Well, nobody really expected Will Levis to drop out of the first round, did they?
Thankfully, the Kentucky Wildcats QB is now an NFL player.
While it isn’t a great look for the Cats for Levis to drop so far, and you have to feel for the guy after they showed him over and over on night one, fit is much more important than draft position. While a first round pick comes with an extra year of control, more money, and more publicity, I’d be concerned if Levis was manning the Carolina Panthers or Houston Texans next year. This puts him in a much better position to succeed long term.
Levis, who won 17 starts in two years at Kentucky, was a three-star recruit as a high school prospect, ranked as the No. 2 player in Connecticut and the No. 24 pro-style quarterback in the country. Levis held offers from the likes of the Florida State Seminoles, Iowa Hawkeyes, North Carolina Tar Heels, Ole Miss Rebels, and the Penn State Nittany Lions.
Levis ultimately committed to Penn State after a historic high school career at Xavier High School in Madison, Connecticut. The three-year letter winner earned second-team Walter Camp All-Connecticut honors and was selected to the Connecticut High School Coaches Association Top 25 list after breaking Xavier’s records for passing yards (2,793), passing touchdowns (27), and completions in a season.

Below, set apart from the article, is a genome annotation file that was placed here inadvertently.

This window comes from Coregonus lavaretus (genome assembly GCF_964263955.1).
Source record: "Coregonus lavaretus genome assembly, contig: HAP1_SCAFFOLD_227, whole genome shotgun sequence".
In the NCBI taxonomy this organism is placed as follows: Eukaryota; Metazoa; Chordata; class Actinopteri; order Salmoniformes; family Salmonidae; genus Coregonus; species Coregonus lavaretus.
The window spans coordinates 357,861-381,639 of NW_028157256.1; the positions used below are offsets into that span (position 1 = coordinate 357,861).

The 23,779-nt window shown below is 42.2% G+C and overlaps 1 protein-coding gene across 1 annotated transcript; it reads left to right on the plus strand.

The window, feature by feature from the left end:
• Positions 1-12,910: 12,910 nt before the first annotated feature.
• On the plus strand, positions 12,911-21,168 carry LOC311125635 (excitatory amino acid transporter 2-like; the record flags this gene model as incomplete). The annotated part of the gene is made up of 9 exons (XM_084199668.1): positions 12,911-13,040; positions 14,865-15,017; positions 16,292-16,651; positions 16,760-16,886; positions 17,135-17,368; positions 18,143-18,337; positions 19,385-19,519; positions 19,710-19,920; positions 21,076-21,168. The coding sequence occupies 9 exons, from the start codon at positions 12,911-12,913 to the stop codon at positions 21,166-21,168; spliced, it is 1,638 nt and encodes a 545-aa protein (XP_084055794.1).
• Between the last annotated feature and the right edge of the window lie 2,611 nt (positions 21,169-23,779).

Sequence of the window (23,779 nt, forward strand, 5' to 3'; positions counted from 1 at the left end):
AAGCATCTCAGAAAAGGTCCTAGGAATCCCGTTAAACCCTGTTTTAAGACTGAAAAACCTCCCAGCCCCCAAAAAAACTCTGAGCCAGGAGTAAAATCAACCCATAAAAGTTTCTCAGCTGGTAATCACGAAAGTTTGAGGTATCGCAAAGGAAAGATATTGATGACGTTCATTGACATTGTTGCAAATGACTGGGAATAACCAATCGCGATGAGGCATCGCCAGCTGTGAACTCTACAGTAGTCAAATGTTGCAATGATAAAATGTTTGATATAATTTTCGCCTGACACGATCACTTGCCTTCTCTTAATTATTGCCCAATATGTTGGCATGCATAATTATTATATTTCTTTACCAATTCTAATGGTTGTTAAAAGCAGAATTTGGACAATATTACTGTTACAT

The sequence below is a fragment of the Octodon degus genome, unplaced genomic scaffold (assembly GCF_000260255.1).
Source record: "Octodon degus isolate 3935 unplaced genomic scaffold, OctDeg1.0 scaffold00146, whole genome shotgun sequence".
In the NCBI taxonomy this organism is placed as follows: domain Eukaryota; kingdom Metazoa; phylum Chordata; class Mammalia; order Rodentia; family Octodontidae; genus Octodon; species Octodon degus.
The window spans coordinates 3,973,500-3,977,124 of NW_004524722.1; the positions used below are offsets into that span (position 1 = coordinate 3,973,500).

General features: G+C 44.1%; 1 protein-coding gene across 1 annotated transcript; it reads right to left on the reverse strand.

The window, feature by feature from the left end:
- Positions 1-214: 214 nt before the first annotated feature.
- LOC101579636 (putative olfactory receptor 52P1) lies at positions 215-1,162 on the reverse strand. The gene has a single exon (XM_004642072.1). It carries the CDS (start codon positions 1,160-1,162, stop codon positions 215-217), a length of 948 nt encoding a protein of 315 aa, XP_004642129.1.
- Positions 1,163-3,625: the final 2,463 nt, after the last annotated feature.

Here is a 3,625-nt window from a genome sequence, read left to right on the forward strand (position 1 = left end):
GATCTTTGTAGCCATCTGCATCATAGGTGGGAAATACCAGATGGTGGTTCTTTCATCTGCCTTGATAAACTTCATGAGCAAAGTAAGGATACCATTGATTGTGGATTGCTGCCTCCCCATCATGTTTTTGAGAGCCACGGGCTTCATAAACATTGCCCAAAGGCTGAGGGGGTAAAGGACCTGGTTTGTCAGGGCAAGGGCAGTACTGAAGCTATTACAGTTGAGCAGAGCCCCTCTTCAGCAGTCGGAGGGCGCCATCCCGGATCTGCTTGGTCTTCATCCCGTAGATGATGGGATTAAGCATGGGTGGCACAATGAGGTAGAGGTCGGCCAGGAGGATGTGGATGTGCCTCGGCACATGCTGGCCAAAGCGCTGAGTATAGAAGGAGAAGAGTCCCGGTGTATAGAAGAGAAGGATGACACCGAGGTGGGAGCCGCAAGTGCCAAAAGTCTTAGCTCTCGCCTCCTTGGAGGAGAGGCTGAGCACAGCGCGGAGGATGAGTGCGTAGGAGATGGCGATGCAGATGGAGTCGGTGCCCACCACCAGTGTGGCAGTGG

He was also named the Hartford Courant Offensive Player of the Year, All-Courant first-team selection, and All-Southern Connecticut Conference Tier 1 accolades. He won the SPARQ MVP for The Opening Elite 11 event in New Jersey in 2017 and carried a 4.0 grade-point average during his prep career, winning the Brother Celestine Academic Award.
His start in State College went about the same as most freshman quarterbacks as he redshirted his freshman season. In his redshirt freshman season, Levis appeared in seven games with one start and completed 28-of-47 passes for 223 yards with two touchdowns and two interceptions, to go along with 213 rushing yards on 51 carries with three scores. He continued to show his strong academic prowess.
As a sophomore, Levis played in eight games with one start and completed 33-of-55 passes for 421 yards and one score, as well as accumulating 260 yards on 82 rushes with three touchdowns.
After it became clear that Sean Clifford would once again be named Penn State’s starting quarterback going into Levis’ junior season, he decided to enter the transfer portal, and the rest is history.
After just a week in the portal, Liam Coen had convinced Levis to join him in Lexington.
Most people didn't know Levis. He had a highlight reel primarily consisting of QB-designed runs, but his viral offseason throwing highlights began to catch people’s attention.